UK Domino’s Pizza spent more than $8.5 million stockpiling imported ingredients, as they and the rest of the UK food industry anticipate that a ‘no-deal’ Brexit could cut-off the country’s supply to critical ingredients later this year.
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“Britain will experience shortages of some fresh foods for weeks or even months if a disorderly no-deal Brexit leaves perishable produce rotting in lorries at ports,” Britain's food and drink lobby said Wednesday.
Reuters reported that the industry - which employs 450,000 people in the United Kingdom - views Brexit as the biggest challenge since World War Two, eclipsing previous scares including the horsemeat scandal of 2013 and the mad cow disease outbreaks of the 1980s and 1990s.
Freshly-sworn-in Prime Minister Boris Johnson vowed to reach a Brexit deal in his tenure as Prime Minister, or he would lead his country to walk from the European Union by October 31 – even without a cleanly negotiated deal. His predecessor Theresa May was forced to resign when she could not reach an agreement.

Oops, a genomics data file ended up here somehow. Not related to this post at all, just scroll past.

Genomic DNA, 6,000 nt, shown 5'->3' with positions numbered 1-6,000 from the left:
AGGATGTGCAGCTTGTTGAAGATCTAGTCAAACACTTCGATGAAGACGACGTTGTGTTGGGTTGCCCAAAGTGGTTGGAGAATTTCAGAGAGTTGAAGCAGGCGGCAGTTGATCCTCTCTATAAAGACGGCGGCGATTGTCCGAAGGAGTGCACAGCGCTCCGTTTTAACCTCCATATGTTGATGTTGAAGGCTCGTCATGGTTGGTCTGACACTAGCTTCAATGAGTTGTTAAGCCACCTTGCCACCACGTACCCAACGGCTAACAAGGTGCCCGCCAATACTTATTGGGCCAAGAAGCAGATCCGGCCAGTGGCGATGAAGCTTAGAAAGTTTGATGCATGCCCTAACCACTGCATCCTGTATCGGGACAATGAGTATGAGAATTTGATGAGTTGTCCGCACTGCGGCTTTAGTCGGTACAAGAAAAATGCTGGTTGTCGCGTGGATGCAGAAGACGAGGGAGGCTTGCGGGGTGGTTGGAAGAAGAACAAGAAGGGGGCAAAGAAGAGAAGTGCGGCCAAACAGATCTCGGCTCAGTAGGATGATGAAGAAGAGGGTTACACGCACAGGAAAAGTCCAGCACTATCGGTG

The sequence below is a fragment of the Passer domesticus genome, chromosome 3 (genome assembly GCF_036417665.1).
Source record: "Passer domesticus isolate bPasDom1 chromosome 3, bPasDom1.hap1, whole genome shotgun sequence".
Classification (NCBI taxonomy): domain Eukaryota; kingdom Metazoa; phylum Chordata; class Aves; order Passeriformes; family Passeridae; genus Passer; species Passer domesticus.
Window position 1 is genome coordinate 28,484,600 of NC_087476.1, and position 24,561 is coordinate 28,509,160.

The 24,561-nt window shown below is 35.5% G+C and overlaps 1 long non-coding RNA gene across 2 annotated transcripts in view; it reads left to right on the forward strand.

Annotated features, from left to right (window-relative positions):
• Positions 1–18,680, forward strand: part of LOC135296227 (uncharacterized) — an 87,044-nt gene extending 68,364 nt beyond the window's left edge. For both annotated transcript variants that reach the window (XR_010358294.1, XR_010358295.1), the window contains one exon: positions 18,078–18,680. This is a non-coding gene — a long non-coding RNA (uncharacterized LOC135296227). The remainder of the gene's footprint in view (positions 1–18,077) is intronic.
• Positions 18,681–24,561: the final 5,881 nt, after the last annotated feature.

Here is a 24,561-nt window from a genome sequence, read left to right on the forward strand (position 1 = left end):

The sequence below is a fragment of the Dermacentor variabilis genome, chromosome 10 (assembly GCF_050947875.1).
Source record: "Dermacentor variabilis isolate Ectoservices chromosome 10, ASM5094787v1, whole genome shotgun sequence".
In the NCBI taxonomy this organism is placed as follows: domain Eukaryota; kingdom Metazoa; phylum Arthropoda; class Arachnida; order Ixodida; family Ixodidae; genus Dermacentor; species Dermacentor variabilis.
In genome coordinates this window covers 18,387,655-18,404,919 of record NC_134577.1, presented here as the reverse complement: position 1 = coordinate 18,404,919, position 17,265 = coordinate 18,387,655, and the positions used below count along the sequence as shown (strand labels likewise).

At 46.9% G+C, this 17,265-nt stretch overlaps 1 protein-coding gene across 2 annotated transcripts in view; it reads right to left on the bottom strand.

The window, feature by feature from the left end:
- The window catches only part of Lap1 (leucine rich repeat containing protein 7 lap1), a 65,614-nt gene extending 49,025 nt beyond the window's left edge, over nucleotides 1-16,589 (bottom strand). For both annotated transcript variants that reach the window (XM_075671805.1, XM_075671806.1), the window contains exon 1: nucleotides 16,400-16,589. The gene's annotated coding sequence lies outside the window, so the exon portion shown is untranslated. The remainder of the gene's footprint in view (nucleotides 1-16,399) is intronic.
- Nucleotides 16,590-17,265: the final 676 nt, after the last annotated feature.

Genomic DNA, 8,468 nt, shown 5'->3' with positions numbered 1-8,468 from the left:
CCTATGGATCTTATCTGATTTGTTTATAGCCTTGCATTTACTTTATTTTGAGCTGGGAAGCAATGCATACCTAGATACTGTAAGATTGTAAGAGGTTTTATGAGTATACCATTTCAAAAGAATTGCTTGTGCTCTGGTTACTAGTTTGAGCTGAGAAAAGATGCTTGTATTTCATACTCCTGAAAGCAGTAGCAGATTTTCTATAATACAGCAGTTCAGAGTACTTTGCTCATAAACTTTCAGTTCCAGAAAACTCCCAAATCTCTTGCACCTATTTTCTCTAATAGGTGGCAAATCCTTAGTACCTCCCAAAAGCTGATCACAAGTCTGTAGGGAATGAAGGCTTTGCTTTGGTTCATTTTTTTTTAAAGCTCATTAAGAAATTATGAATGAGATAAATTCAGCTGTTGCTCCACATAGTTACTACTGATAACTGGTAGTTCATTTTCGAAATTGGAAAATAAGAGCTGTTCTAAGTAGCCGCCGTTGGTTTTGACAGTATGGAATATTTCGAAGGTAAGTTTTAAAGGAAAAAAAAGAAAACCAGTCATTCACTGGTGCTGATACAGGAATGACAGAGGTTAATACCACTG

CNN reported that McDonald’s, KFC, Pret-a-Manger and UK supermarkets like Tesco conferenced earlier this year to discuss preparations for a no-deal scenario through Christmas.
Domino’s, for example, imports its flour and cheese from within the UK, but its tomato sauce comes from Portugal, according to The Guardian. Other specialty toppings like its chicken and pineapple are also imported.
Medical suppliers are also anticipating losses. The British Department of Health and Social Care urged suppliers to prepare at least six weeks’ worth of medicine other health products in case they are not able to quickly supply those in need, in a statement released last month.
British food importers would be crippled in a ‘no-deal’ scenario because of the subsidies perishables and agriculture enjoy in the current economic structure. Currently the UK imports about 60 percent of its food. Experts cite concerns of price surges following a no-deal exit and expect the UK to be without fresh produce while they adjust.
``We're not going to starve but there will be shortages of fresh food and some specialist ingredients. It's going to be a little bit unpredictable,'' Food and Drink Federation's Chief Operating Officer Tim Rycroft said.